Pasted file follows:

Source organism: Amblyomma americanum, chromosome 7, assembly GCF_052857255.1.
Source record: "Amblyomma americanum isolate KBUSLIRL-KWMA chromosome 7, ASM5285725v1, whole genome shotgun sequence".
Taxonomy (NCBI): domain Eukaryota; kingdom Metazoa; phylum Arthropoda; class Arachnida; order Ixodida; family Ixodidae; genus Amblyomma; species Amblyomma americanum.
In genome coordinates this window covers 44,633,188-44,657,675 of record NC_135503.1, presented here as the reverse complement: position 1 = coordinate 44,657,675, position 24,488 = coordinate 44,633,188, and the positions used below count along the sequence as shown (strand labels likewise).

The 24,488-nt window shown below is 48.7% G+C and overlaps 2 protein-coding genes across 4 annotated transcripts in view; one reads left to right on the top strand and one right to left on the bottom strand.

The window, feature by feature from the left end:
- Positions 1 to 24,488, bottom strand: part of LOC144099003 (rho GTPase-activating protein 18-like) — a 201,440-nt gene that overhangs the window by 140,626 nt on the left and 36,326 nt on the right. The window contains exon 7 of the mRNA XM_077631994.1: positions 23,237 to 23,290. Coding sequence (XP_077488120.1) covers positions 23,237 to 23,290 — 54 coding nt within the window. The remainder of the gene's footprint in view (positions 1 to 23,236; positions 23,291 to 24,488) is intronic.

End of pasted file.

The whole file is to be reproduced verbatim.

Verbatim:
Source organism: Amblyomma americanum, chromosome 7, assembly GCF_052857255.1.
Source record: "Amblyomma americanum isolate KBUSLIRL-KWMA chromosome 7, ASM5285725v1, whole genome shotgun sequence".
Taxonomy (NCBI): domain Eukaryota; kingdom Metazoa; phylum Arthropoda; class Arachnida; order Ixodida; family Ixodidae; genus Amblyomma; species Amblyomma americanum.
In genome coordinates this window covers 44,633,188-44,657,675 of record NC_135503.1, presented here as the reverse complement: position 1 = coordinate 44,657,675, position 24,488 = coordinate 44,633,188, and the positions used below count along the sequence as shown (strand labels likewise).

The 24,488-nt window shown below is 48.7% G+C and overlaps 2 protein-coding genes across 4 annotated transcripts in view; one reads left to right on the top strand and one right to left on the bottom strand.

The window, feature by feature from the left end:
- Positions 1 to 24,488, bottom strand: part of LOC144099003 (rho GTPase-activating protein 18-like) — a 201,440-nt gene that overhangs the window by 140,626 nt on the left and 36,326 nt on the right. The window contains exon 7 of the mRNA XM_077631994.1: positions 23,237 to 23,290. Coding sequence (XP_077488120.1) covers positions 23,237 to 23,290 — 54 coding nt within the window. The remainder of the gene's footprint in view (positions 1 to 23,236; positions 23,291 to 24,488) is intronic.